Catholics across the country are being urged to consider how they can pray for and offer practical support to neighbours around the world as the Church marks the World Day of Migrants and Refugees on Sunday 26 September.

In his message for the 107th commemoration of the day, Pope Francis writes on the theme "Towards an Ever Wider ‘We’". He encourages people to reject the temptation to create literal or metaphorical barriers with other people, and to instead recognise the barriers that exist due to individualism or nationalism.

'The truth however is that we are all in the same boat and called to work together so that there will be no more walls that separate us, no longer others, but only a single "we", encompassing all of humanity,' Pope Francis writes.

The message is written to the Catholics of the world, but also the wider human family.

Addressing the faithful, Pope Francis says the Holy Spirit 'enables us to embrace everyone, to build communion in diversity, to unify differences without imposing a depersonalised uniformity'.

'In encountering the diversity of foreigners, migrants and refugees, and in the intercultural dialogue that can emerge from this encounter, we have an opportunity to grow as Church and to enrich one another,' he wrote.

When he switches his focus to the whole world, the Holy Father calls for “we” to take on a broader meaning 'for the sake of renewing the human family, building together a future of justice and peace, and ensuring that no one is left behind'.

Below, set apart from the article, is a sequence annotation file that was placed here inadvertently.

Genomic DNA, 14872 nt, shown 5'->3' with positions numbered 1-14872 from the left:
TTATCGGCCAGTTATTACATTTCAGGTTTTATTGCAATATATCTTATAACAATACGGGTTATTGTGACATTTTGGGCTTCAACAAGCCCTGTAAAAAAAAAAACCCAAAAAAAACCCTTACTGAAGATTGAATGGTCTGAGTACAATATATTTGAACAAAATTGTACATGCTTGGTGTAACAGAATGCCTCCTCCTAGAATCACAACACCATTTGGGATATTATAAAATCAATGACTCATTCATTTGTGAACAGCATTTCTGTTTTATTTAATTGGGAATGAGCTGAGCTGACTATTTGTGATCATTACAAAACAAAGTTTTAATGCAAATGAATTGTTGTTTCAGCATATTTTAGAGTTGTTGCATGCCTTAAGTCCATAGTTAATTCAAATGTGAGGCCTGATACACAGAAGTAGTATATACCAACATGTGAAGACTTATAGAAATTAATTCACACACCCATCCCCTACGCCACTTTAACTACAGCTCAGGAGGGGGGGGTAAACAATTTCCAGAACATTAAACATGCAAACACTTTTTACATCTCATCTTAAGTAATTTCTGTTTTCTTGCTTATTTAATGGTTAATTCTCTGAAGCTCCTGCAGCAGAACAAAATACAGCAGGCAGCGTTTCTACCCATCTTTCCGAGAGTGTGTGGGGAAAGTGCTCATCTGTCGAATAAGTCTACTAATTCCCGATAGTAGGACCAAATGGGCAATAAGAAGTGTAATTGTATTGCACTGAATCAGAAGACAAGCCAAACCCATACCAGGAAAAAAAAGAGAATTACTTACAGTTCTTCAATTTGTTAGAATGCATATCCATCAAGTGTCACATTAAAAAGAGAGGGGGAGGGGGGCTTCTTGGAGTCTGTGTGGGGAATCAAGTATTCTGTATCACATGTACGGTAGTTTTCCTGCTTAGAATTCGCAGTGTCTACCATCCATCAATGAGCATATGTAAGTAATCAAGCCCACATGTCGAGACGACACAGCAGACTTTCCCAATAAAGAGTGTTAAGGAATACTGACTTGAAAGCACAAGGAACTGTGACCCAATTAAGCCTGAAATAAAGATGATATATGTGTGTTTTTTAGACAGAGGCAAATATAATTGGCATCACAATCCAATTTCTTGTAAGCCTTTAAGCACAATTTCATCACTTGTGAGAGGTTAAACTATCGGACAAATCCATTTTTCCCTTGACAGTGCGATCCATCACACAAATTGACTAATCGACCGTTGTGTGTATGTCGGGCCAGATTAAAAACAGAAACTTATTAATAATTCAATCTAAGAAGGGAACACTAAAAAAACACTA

Each year, the Australian Catholic Migrant and Refugee Office (ACMRO) publishes resources to support the celebration of the World Day for Migrants and Refugees. The 2021 kit includes the full text of Pope Francis’ message, a series of reflections and stories from Australian communities celebrating the diversity of the Church and prayer resources.

ACMRO national director Fr Khalid Marogi encouraged Catholics to reflect on and pray with Pope Francis’ message, which draws heavily on other papal writings and the Scriptures.

'The Church in Australia is greatly enriched by migrant communities, many of whom came to our shores as refugees across recent decades,' he explained.

'The kit produced this year shares the stories of some of those migrants, including the Filipino Catholics who celebrated 500 years since the faith arrived on those shores.'

Fr Marogi said the recent unrest in Afghanistan and strong support from Catholic leaders in Australia for a generous intake of refugees has brought the issue of welcoming those in need to the forefront of people’s minds.

'The bishops and leaders of religious congregations, as well as key Catholic providers of support to migrants and refugees, understand the need for people fleeing to find safe haven,' he said.

'Indeed, the Holy Family – Mary, Joseph and Jesus – had to find safety when fleeing to Egypt.

'The World Day of Migrants and Refugees is also an opportunity for us to offer sincere appreciation for all those in our local Church communities who courageously deal with the challenges that arise from their generous commitment to supporting migrants and refugees.

'May we all pray for the generosity of heart that Pope Francis calls for as we seek the wider "we".'